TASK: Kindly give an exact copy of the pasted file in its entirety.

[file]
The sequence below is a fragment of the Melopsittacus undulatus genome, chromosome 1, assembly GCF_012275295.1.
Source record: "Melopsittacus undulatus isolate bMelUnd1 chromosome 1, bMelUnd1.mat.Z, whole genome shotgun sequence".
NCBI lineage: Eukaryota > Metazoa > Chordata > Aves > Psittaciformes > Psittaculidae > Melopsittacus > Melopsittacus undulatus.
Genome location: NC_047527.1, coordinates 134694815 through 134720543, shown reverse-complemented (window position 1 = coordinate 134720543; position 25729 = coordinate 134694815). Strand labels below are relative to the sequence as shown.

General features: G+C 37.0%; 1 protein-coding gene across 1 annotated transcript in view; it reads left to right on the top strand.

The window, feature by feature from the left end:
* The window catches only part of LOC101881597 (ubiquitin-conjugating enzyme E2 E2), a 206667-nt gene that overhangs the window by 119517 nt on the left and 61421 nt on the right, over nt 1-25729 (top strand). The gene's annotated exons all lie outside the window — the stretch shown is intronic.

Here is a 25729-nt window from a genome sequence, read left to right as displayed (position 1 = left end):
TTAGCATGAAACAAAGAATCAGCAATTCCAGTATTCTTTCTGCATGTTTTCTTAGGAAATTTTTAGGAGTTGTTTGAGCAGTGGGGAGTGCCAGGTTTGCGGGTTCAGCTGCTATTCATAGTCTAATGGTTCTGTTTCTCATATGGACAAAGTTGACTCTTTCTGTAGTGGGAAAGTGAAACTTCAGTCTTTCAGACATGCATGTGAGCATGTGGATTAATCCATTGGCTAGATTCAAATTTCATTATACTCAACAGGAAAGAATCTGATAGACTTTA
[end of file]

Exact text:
The sequence below is a fragment of the Melopsittacus undulatus genome, chromosome 1, assembly GCF_012275295.1.
Source record: "Melopsittacus undulatus isolate bMelUnd1 chromosome 1, bMelUnd1.mat.Z, whole genome shotgun sequence".
NCBI lineage: Eukaryota > Metazoa > Chordata > Aves > Psittaciformes > Psittaculidae > Melopsittacus > Melopsittacus undulatus.
Genome location: NC_047527.1, coordinates 134694815 through 134720543, shown reverse-complemented (window position 1 = coordinate 134720543; position 25729 = coordinate 134694815). Strand labels below are relative to the sequence as shown.

General features: G+C 37.0%; 1 protein-coding gene across 1 annotated transcript in view; it reads left to right on the top strand.

The window, feature by feature from the left end:
* The window catches only part of LOC101881597 (ubiquitin-conjugating enzyme E2 E2), a 206667-nt gene that overhangs the window by 119517 nt on the left and 61421 nt on the right, over nt 1-25729 (top strand). The gene's annotated exons all lie outside the window — the stretch shown is intronic.

Here is a 25729-nt window from a genome sequence, read left to right as displayed (position 1 = left end):
TTAGCATGAAACAAAGAATCAGCAATTCCAGTATTCTTTCTGCATGTTTTCTTAGGAAATTTTTAGGAGTTGTTTGAGCAGTGGGGAGTGCCAGGTTTGCGGGTTCAGCTGCTATTCATAGTCTAATGGTTCTGTTTCTCATATGGACAAAGTTGACTCTTTCTGTAGTGGGAAAGTGAAACTTCAGTCTTTCAGACATGCATGTGAGCATGTGGATTAATCCATTGGCTAGATTCAAATTTCATTATACTCAACAGGAAAGAATCTGATAGACTTTA